Hard drives and memory are two of the most commonly conflated terms in computing, however, they are NOT the same thing! Both hard drives and memory are types of internal storage spaces in a computer, but each serves a different purpose. In this article, we’ll highlight the different role that hard drives and memory play in a computer.
Random Access Memory (RAM)
RAM is the computer’s main memory. It acts as a work space the computer uses to get work done. When you open an application or a document, RAM stores that data while the computer is actively working on it. When the computer is turned off or reset, information on the RAM disappears.
You might need more RAM if you’re frequently:
- Video Editing
- High-Resolution Image Editing
- Multi-track Audio Recording
- 3D Rendering
- Large-scale Computations for Science and Engineering
Hard drives are where data is recorded and can stay indefinitely to be recalled as necessary. Unlike RAM, data written to a hard drive remains when the computer is turned off so you don’t have to re-enter and reload it each time you use your computer.
Hard drives in most personal PCs use an interface called Serial ATA (SATA). This interface is cheap and simple to manufacture, but is not the best quality hard drive available. Recently, more computers are being built with Solid State Drives (SSDs) instead of, or in addition to, a conventional hard drive.
SSDs are faster than SATA hard drives and store data even when the PC is turned off, much like RAM. However, they still don’t compare to actual RAM where speed is concerned.
How RAM and hard drives interact
Both RAM and hard drives compliment one another to create a productive platform for work. It’s important to understand that RAM cannot be used instead of hard drives, and hard drives cannot be used in place of RAM.
If you’re running several applications and documents at once, RAM can become full. When that happens, your computer temporarily writes information to a designated portion of your hard drive or SSD called a virtual memory.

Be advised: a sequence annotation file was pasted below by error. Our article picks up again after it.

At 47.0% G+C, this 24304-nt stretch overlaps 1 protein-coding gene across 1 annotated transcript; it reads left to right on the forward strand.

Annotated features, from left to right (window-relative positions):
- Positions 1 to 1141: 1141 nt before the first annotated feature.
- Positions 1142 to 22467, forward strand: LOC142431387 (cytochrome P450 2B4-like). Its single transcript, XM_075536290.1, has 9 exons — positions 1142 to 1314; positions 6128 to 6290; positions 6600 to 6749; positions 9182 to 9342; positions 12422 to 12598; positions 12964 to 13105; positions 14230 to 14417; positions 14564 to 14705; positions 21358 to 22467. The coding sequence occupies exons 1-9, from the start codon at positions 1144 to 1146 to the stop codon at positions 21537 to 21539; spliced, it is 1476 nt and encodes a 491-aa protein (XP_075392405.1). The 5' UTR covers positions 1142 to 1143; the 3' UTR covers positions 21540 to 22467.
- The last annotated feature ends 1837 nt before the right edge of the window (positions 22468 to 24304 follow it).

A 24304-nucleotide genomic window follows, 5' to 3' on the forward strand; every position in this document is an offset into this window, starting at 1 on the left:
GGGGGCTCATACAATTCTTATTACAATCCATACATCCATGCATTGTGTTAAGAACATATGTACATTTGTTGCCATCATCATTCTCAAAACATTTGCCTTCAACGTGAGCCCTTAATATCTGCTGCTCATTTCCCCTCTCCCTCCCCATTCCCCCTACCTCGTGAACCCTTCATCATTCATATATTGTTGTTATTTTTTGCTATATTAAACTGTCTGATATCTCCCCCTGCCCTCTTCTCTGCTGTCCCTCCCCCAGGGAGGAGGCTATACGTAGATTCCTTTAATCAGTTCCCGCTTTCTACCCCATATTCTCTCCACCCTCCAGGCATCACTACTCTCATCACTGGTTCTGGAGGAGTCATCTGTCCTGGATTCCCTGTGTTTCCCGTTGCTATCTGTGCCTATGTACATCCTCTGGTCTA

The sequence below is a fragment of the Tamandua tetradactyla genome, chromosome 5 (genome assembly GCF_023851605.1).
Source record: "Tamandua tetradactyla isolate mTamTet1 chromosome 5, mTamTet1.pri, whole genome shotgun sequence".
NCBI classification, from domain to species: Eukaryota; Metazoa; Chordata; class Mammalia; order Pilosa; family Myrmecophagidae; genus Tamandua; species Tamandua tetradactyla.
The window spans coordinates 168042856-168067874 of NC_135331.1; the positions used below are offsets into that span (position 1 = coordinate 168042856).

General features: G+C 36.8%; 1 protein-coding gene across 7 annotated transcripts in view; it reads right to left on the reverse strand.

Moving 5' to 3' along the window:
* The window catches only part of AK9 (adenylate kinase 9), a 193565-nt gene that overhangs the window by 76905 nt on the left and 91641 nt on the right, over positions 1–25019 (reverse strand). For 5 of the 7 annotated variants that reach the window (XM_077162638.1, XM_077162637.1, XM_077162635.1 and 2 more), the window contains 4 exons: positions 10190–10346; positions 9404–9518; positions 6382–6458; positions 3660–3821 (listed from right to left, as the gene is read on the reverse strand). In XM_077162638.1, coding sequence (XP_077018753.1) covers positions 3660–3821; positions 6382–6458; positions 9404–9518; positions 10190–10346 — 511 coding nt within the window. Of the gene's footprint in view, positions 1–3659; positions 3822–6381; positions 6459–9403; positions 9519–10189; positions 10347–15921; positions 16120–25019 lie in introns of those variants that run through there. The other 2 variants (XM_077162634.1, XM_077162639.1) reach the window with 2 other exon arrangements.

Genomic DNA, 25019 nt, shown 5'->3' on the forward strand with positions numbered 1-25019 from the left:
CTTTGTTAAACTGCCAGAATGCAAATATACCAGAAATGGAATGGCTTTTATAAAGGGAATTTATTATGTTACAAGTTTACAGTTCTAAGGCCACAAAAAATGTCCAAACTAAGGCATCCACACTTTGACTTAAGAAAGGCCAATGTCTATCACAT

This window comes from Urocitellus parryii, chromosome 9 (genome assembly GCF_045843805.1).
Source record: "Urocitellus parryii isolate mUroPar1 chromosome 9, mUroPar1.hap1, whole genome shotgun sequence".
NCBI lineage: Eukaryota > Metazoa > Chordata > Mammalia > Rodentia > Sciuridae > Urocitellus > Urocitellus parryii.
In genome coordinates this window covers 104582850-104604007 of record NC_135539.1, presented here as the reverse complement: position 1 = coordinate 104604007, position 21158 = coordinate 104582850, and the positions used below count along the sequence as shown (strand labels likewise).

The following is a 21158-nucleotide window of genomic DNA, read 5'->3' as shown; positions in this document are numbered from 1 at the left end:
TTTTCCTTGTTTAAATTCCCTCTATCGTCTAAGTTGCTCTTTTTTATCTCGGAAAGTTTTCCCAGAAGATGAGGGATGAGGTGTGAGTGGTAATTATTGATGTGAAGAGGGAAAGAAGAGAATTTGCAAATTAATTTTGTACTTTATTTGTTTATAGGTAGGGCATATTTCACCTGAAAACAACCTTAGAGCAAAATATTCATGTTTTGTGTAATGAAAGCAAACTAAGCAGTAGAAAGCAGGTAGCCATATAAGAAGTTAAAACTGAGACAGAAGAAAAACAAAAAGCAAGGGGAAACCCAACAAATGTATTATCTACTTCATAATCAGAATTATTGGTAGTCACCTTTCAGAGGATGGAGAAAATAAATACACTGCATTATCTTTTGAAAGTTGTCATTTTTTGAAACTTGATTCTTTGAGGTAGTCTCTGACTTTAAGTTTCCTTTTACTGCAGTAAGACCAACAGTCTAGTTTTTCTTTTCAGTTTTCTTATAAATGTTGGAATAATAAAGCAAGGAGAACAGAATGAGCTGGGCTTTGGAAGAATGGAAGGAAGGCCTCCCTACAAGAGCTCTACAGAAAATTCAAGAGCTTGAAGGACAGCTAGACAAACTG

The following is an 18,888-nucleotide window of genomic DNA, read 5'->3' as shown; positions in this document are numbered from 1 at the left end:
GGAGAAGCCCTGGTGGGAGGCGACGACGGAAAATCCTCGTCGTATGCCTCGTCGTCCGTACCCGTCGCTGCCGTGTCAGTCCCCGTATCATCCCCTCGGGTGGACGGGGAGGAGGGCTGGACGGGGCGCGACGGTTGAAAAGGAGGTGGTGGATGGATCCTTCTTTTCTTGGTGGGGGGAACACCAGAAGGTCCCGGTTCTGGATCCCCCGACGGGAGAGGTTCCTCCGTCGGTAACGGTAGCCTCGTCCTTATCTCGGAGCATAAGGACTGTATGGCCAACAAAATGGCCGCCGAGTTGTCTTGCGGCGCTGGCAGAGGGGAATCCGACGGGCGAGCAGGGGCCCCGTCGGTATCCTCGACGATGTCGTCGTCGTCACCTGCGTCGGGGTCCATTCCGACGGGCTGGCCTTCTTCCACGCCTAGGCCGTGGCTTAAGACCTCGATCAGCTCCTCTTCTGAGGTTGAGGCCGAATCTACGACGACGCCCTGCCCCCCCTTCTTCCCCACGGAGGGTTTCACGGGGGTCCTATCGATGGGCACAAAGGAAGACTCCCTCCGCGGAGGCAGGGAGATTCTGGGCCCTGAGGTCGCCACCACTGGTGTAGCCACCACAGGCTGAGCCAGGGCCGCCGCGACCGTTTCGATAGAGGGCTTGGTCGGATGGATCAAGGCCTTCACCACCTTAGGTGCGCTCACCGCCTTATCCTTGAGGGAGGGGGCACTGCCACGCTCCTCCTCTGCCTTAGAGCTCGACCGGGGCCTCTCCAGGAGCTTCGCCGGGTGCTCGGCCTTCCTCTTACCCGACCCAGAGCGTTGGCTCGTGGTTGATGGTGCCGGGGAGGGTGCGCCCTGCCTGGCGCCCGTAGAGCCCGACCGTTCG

RAM is faster than hard drives, meaning applications and documents will load rather quickly with decent memory installed. If you’re running too many applications and your RAM is full, then you’ll need a fast hard drive to read and write virtual memory quickly. Therefore, the speed and quality of BOTH your RAM and hard drives should be taken into consideration when looking for an office computer.
How to Shop
Another important consideration should be the life of the computer you’re considering and its ability to be upgraded. It’s important to note that not all computers allow for RAM to be upgraded. If your industry requires intensive work like I’ve mentioned above, look for a computer that can be upgraded or one with enough RAM to meet your needs.
Another important feature to consider is the revolutions-per-minute (RPM) of your hard drive, or how many axes turns your hard drive makes per minute. The higher your RPM the faster the performance of your computer. Again, SSDs are faster than SATA hard drives and can improve performance and extend the life of your PC, but they are more expensive than standard hard drives as a result. Consult with your IT professional to figure out what hard drive is best for your budget and needs.
Remember to Backup Regardless of how much RAM or what hard drives you use, you need to backup your computer often. All hardware degrades over time and will eventually reach end of life. You do NOT want to risk having no recovery plan with your work files. No backup strategy should depend on any one device, so a local hard drive just doesn’t cut it. A remote server or other offsite storage is imperative for data safety.
If you’d like a professional to help you address the storage needs of your business, please call 914-934-9775 or email us at firstname.lastname@example.org and we’ll be happy to take care of it for you so you can focus on your daily operations.